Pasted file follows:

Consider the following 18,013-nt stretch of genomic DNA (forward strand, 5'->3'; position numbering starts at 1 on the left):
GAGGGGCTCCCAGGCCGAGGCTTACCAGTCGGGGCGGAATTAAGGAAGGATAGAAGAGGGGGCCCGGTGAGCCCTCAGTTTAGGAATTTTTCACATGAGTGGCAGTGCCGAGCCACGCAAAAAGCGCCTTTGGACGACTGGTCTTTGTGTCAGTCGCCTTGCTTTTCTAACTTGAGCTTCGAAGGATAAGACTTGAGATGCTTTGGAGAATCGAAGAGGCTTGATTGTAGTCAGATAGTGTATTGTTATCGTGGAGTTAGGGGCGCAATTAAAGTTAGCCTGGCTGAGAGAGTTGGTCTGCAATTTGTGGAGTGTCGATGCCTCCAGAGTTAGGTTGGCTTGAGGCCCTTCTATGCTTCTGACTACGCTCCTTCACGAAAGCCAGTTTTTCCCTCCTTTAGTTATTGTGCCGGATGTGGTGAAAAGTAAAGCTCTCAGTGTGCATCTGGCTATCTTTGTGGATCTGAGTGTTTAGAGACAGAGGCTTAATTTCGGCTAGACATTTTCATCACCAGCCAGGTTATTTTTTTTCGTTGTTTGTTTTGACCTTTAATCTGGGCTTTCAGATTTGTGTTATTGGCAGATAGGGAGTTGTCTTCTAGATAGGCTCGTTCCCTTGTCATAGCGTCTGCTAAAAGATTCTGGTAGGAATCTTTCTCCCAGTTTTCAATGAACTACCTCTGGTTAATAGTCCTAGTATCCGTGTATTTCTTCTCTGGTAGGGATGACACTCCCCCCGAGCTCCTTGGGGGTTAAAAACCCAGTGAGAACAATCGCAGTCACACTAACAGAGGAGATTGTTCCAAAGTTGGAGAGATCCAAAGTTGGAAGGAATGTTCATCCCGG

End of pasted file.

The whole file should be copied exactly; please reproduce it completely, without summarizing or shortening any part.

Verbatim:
Consider the following 18,013-nt stretch of genomic DNA (forward strand, 5'->3'; position numbering starts at 1 on the left):
GAGGGGCTCCCAGGCCGAGGCTTACCAGTCGGGGCGGAATTAAGGAAGGATAGAAGAGGGGGCCCGGTGAGCCCTCAGTTTAGGAATTTTTCACATGAGTGGCAGTGCCGAGCCACGCAAAAAGCGCCTTTGGACGACTGGTCTTTGTGTCAGTCGCCTTGCTTTTCTAACTTGAGCTTCGAAGGATAAGACTTGAGATGCTTTGGAGAATCGAAGAGGCTTGATTGTAGTCAGATAGTGTATTGTTATCGTGGAGTTAGGGGCGCAATTAAAGTTAGCCTGGCTGAGAGAGTTGGTCTGCAATTTGTGGAGTGTCGATGCCTCCAGAGTTAGGTTGGCTTGAGGCCCTTCTATGCTTCTGACTACGCTCCTTCACGAAAGCCAGTTTTTCCCTCCTTTAGTTATTGTGCCGGATGTGGTGAAAAGTAAAGCTCTCAGTGTGCATCTGGCTATCTTTGTGGATCTGAGTGTTTAGAGACAGAGGCTTAATTTCGGCTAGACATTTTCATCACCAGCCAGGTTATTTTTTTTCGTTGTTTGTTTTGACCTTTAATCTGGGCTTTCAGATTTGTGTTATTGGCAGATAGGGAGTTGTCTTCTAGATAGGCTCGTTCCCTTGTCATAGCGTCTGCTAAAAGATTCTGGTAGGAATCTTTCTCCCAGTTTTCAATGAACTACCTCTGGTTAATAGTCCTAGTATCCGTGTATTTCTTCTCTGGTAGGGATGACACTCCCCCCGAGCTCCTTGGGGGTTAAAAACCCAGTGAGAACAATCGCAGTCACACTAACAGAGGAGATTGTTCCAAAGTTGGAGAGATCCAAAGTTGGAAGGAATGTTCATCCCGG